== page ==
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Spring Grazing: Tips For Transitioning Your Horse Safely and Successfully to Grass


Spring Grass Grazing for horse - Safely transitioning

Spring is a wonderful time of year for horse owners as pastures begin to bloom and grass starts to grow again. The image of a horse peacefully grazing on lush pasture is a picture of perfection to many. However, for the health of your horse it is important to transition them back onto that lush spring grass pasture slowly in order to avoid any potential health problems.


Spring grass pasture differs from the rest of the year in that it is typically high in non-structural carbohydrates “NSC” (i.e sugar) and low in fiber. Although horses find it delicious, it can prove to be dangerous, as too much sugar in their diet can lead to issues such as laminitis and founder. In addition, the rapid change in diet can also lead to digestive upset and colic.


When transitioning your horse back onto spring grass pasture, it is important to do so gradually to allow their digestive system, and the microbes within, to adjust as well as to lower the risk of any metabolic issues. Here are some tips to help transition your horse back onto spring grass pasture successfully:


  1. Gradual Transition: It is recommended to hold off on allowing horses to graze on spring grass until it has grown at least 6 inches as to give the grass itself enough time to recover from the stress of winter as well as  to grow new leaf tissues. Once the pasture is ready, it is important to slowly introduce your horse to it in increments of 15-30 minutes per day until the horse is grazing 4 hours per day. From that point, allow 4 hour turn out for at least 2 weeks before adjusting to your desired turnout time, if longer. This slow and steady approach will allow their digestive system to adjust to the higher sugar content and prevent any sudden spikes in their blood sugar levels.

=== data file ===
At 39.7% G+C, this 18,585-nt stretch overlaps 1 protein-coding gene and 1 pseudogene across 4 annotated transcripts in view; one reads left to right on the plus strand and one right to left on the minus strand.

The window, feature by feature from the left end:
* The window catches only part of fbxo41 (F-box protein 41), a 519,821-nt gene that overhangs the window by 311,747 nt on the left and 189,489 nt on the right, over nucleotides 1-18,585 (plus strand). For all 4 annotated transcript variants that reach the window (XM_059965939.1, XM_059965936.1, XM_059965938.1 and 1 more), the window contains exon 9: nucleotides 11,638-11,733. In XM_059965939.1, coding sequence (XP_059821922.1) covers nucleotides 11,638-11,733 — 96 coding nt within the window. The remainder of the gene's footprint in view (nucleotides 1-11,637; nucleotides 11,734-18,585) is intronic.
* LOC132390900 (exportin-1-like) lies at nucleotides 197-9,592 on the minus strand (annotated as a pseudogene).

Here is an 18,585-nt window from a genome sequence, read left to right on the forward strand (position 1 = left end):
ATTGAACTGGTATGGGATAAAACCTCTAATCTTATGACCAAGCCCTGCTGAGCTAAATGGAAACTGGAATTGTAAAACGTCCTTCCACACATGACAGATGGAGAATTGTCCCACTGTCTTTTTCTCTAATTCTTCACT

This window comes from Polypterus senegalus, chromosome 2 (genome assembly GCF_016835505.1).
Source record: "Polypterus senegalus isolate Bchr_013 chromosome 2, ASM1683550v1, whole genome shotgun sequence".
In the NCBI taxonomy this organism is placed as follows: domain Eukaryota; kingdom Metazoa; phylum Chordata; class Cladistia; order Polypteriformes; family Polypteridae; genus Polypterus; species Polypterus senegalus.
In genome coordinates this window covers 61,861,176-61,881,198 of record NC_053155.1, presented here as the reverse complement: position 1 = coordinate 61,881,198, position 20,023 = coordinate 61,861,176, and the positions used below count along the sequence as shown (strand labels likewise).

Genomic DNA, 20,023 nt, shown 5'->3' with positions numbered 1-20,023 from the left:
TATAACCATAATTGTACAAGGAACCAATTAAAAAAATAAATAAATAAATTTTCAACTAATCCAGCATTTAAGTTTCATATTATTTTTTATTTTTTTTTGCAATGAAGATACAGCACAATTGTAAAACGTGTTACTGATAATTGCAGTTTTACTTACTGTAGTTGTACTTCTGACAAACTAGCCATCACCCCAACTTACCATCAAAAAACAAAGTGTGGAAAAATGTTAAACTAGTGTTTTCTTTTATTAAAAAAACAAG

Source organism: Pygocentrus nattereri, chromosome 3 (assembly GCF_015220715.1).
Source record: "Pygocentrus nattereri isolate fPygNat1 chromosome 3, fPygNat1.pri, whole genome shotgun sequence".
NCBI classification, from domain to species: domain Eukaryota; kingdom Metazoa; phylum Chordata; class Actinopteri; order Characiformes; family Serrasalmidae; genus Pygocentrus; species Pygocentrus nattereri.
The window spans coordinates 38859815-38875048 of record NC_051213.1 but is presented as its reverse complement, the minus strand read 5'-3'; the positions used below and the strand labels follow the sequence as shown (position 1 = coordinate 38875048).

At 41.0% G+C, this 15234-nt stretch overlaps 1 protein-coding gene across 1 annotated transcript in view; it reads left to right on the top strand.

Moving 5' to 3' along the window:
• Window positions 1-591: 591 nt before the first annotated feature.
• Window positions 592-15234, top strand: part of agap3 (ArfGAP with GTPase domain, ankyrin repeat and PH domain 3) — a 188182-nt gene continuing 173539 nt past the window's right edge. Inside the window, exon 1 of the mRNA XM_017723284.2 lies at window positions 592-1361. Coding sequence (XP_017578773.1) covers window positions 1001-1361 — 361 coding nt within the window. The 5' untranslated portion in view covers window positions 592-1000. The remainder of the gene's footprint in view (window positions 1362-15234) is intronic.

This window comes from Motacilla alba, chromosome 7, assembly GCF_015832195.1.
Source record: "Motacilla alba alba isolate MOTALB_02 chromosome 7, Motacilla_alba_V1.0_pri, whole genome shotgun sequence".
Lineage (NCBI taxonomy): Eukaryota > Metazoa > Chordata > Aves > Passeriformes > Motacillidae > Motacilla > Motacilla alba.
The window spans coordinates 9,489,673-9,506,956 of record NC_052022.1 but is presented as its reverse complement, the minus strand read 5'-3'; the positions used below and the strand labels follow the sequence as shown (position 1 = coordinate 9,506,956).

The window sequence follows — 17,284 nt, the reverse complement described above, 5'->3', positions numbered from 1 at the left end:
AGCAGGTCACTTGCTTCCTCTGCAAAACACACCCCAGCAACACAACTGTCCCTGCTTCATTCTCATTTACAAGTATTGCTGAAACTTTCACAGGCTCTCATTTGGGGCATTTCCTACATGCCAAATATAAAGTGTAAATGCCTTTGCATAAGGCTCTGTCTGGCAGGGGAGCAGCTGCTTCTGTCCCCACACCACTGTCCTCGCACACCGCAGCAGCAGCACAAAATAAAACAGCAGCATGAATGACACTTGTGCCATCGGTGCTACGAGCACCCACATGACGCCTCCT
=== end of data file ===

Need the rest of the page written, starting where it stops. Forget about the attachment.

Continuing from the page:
2. Monitor Your Horse's Behavior: Keep an eye on your horse's behavior and health during the transition process. If you notice any signs of discomfort, such as bloating, colic, or laminitis, it is important to reduce their access to the pasture and consult with your veterinarian.

  3. Limit Grazing Time: Consider using a grazing muzzle or limiting your horse's time on the pasture to prevent them from overeating. A grazing muzzle may also prove to be beneficial for horse owners who may not have time to transition slowly. A grazing muzzle allows the horse to eat and drink but reduces food intake anywhere from 30-80%. After taking the muzzle off at the end of the day, it is important to ensure your horse still has access to fresh forage.

  4. Provide Hay: To help slow down your horse's intake of spring grass, provide them with hay before allowing them access to the pasture. This will help prevent them from gorging on the fresh grass and potentially causing digestive upset.

  5. Monitor Weight: Keep an eye on your horse's weight during the transition process. Some horses may gain weight quickly when introduced to spring grass, so it is important to adjust their diet, exercise routine and pasture time accordingly.


In conclusion, while spring grass pasture is a welcome sight for horse owners, it is important to transition your horse back onto pasture slowly to avoid any potential health problems. By gradually introducing them to the new diet and monitoring them closely, you can help ensure a smooth transition and keep your horse healthy and happy during the spring grazing season. 


Happy grazing! 



Spring Grass Grazing For Horse


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